I don’t usually get mad at news stories. Not anymore. After 20 years of working at CT, I’m used to reading about human sin. Part of my job used to include sifting through every religion news tidbit and highlighting the top stories for our online readers. The daily drumbeat of ministry leaders resigning or being fired for moral failure was so common that I rarely noted it. But it was demoralizing. During one period, I kept hoping for a break in the streak. After one unbroken month of moral failure stories, I sought out spiritual help. My crisis passed.

So I was surprised to find myself grieving this month amid another series of reports. Grieving, and mad.

There was Patrick Sookhdeo, one of the most prominent advocates for persecuted Christians, especially in Muslim-majority countries. A British court found him guilty of sexually touching a female employee and intimidating witnesses.

Around the same time, human rights activist Chai Ling was accusing apologist Yuan Zhiming of raping her in 1990, before they both became prominent Christians. (See “Matthew 18, 25 Years Later.”)

And these weren’t the only two such cases we investigated this month. But the Sookhdeo and Yuan cases illustrated the defensive response we tend to get from organizations when their leaders’ sins are made public.

Barnabas Aid International insisted that its own internal inquiry into the allegations against Sookhdeo found no wrongdoing. After the court conviction, ministry officials repeatedly directed CT to an online article that implied the victim sought to bring down the ministry. The article’s author later compared the victim to Potiphar’s wife and said Sookhdeo wouldn’t have risked his career for breasts that were “nothing worth looking at.” The ministry told CT it accepted Sookhdeo’s resignation as a trustee but that he could have stayed on if he’d wanted to. He remains the international director of Barnabas Aid.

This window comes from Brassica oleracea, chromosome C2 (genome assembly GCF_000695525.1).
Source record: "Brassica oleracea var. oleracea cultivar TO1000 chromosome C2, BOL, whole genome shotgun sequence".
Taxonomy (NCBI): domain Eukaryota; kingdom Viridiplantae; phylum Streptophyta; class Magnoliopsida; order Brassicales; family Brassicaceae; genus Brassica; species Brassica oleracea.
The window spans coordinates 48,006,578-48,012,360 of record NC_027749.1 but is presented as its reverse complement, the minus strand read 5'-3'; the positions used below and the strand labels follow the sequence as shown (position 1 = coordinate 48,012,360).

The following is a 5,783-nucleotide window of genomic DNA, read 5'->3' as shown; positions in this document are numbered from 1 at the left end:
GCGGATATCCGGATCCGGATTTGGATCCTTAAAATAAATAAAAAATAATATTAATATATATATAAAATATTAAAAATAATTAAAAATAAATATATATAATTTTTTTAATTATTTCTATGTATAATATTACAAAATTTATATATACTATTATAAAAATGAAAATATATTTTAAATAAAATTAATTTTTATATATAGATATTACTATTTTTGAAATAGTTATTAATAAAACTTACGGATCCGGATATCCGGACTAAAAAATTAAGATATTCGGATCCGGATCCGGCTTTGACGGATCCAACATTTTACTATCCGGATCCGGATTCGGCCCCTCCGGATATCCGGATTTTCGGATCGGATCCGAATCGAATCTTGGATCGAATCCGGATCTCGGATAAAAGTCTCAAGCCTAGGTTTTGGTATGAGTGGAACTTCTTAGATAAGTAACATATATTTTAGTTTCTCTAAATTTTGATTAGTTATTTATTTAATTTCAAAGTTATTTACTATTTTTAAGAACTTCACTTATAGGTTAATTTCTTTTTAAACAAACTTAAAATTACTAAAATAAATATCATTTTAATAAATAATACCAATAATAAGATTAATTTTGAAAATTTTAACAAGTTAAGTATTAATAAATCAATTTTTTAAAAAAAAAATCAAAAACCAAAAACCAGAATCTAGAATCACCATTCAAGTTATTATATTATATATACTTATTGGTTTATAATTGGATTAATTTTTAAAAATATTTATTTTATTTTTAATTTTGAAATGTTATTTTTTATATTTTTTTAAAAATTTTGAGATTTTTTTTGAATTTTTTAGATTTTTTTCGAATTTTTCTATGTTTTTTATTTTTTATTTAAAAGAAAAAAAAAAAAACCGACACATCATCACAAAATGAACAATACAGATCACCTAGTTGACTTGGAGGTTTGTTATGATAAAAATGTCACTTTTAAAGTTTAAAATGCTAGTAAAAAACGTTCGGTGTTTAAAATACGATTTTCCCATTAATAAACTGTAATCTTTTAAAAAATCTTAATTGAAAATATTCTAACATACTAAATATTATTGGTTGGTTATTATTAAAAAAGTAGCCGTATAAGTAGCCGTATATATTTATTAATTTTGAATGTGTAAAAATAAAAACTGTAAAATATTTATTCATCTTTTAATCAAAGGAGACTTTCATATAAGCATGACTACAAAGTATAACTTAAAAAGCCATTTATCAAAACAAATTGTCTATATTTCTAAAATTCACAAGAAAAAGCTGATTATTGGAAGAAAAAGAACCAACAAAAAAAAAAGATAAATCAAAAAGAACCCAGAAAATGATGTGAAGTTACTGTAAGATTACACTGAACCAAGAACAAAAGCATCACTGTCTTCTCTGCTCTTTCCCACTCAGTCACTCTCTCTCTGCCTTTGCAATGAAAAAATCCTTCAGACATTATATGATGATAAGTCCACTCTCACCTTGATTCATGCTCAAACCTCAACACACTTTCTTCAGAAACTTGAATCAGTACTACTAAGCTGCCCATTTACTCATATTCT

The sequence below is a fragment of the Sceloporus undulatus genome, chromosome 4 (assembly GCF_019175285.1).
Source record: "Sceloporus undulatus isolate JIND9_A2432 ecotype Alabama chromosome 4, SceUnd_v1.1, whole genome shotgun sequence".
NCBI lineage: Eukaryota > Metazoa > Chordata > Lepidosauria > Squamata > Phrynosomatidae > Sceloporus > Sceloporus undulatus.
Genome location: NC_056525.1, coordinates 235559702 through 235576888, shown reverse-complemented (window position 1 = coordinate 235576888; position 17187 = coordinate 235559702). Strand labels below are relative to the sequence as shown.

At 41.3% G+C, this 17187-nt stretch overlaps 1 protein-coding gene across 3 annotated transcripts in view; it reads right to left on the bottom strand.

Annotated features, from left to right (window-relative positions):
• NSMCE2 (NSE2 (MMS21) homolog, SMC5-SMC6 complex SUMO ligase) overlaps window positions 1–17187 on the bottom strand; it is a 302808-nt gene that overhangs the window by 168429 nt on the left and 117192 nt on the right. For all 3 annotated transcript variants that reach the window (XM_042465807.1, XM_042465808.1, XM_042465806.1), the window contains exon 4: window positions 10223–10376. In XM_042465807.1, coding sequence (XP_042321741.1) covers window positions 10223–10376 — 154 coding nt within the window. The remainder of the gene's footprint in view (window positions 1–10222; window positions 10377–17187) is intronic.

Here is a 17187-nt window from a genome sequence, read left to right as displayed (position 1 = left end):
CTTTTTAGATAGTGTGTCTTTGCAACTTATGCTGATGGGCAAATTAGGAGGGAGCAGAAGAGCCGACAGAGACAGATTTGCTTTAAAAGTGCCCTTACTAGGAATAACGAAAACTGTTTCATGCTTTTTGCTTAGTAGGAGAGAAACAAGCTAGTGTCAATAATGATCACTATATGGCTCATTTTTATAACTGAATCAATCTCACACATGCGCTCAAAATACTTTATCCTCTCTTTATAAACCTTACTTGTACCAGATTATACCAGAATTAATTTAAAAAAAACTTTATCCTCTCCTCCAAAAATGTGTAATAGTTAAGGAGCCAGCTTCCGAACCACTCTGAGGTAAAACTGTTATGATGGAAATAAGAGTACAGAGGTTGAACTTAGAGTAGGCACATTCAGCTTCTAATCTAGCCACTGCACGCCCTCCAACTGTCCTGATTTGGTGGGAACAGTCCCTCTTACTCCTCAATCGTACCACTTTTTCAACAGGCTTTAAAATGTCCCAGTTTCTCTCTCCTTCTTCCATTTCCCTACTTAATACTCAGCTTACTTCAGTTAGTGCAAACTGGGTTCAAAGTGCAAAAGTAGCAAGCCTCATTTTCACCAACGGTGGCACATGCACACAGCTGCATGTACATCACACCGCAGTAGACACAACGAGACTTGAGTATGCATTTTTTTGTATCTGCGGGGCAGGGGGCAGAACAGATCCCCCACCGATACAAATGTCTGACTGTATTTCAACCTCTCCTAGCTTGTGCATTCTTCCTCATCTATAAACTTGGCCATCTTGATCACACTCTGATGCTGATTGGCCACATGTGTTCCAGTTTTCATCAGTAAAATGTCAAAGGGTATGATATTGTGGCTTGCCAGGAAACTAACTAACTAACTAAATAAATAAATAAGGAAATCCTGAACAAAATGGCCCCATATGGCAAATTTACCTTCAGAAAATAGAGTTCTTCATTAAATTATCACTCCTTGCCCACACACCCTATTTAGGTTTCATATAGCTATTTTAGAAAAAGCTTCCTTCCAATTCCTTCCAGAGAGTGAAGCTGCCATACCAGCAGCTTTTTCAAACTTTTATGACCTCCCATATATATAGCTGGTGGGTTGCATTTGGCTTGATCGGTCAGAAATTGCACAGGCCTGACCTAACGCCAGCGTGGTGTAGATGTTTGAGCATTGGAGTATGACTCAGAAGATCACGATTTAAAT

Similarly, Yuan’s China Soul for Christ Foundation insisted that only it had the right and ability to determine the truth of accusations brought against its founder and president. “Pastor Yuan resigned from his pastoral duties and ministries, but not his title and position, in order to rest in our Lord and renew himself during this trial,” the ministry told CT. “The resignation is not a punishment in any way.”

In our news stories, we have attempted to represent all sides accurately and fairly. But, in general, when such cases emerge, I find claims of innocence increasingly difficult to believe. My experience tells me that organizational leaders dramatically underestimate their capacity to self-deceive and turn a blind eye.

Yes, I’ve known hurt people who make false accusations. Some people really are trying to profit from other Christians’ sins. I’m wary of our surveillance culture and of our social-media culture of outrage and self-righteous watchdoggery.

Even still (and I hate to use a line from airport-security theater): If you see something, say something. I have no doubt that you are already attuned to the dangers of false accusations. You’re almost certainly less attuned to your efforts not to acknowledge wrongdoing by your friends, colleagues, and ministry leaders.

Ask religion journalists which they’ve encountered more: false witnesses and discord-sowers, or people with firsthand knowledge of wrongdoing who stay silent.

Ask William Lobdell. He was the religion reporter for the Los Angeles Times. He’s not there anymore. He’s not a Christian anymore either. Years of reporting on sexual abuse by Catholic priests and spiritual chicanery by TBN hit him hard. But what did him in were bishops’ cover-ups and evangelical pastors refusing to comment on TBN.

There are many others like Lobdell—people whose faith has been rocked less by leaders’ sin than by churches and ministries enabling that sin. “That pastor did something wrong” is sad. “Those people knew and did nothing” can be devastating.

This is not a call for paranoia or to assume that everyone is up to no good. It’s not a call for witch-hunting. It’s a call for self-examination—and a plea. If you know something, tell someone. If you’re hoping that something will resolve itself, you need more fear that it will blow up terribly. If you are praying that God will bring something to light, listen to his call to “take no part in the unfruitful works of darkness, but instead expose them” (Eph. 5:11, ESV). When we say something, we help to ensure that dark deeds done in secret can no longer wreak havoc in the lives of the innocent.

Ted Olsen is managing editor for news and online journalism for Christianity Today .

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